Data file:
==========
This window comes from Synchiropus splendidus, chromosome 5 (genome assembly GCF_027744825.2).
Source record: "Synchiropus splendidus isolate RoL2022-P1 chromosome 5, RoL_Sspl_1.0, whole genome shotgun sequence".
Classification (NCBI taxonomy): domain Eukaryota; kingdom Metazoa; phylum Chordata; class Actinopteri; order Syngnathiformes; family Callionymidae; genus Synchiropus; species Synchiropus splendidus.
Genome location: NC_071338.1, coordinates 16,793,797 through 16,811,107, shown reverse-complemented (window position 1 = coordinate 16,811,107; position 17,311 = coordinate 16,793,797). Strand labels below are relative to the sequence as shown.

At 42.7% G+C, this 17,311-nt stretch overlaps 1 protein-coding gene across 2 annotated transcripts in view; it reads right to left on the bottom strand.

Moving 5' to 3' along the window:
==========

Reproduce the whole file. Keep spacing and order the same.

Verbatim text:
This window comes from Synchiropus splendidus, chromosome 5 (genome assembly GCF_027744825.2).
Source record: "Synchiropus splendidus isolate RoL2022-P1 chromosome 5, RoL_Sspl_1.0, whole genome shotgun sequence".
Classification (NCBI taxonomy): domain Eukaryota; kingdom Metazoa; phylum Chordata; class Actinopteri; order Syngnathiformes; family Callionymidae; genus Synchiropus; species Synchiropus splendidus.
Genome location: NC_071338.1, coordinates 16,793,797 through 16,811,107, shown reverse-complemented (window position 1 = coordinate 16,811,107; position 17,311 = coordinate 16,793,797). Strand labels below are relative to the sequence as shown.

At 42.7% G+C, this 17,311-nt stretch overlaps 1 protein-coding gene across 2 annotated transcripts in view; it reads right to left on the bottom strand.

Moving 5' to 3' along the window: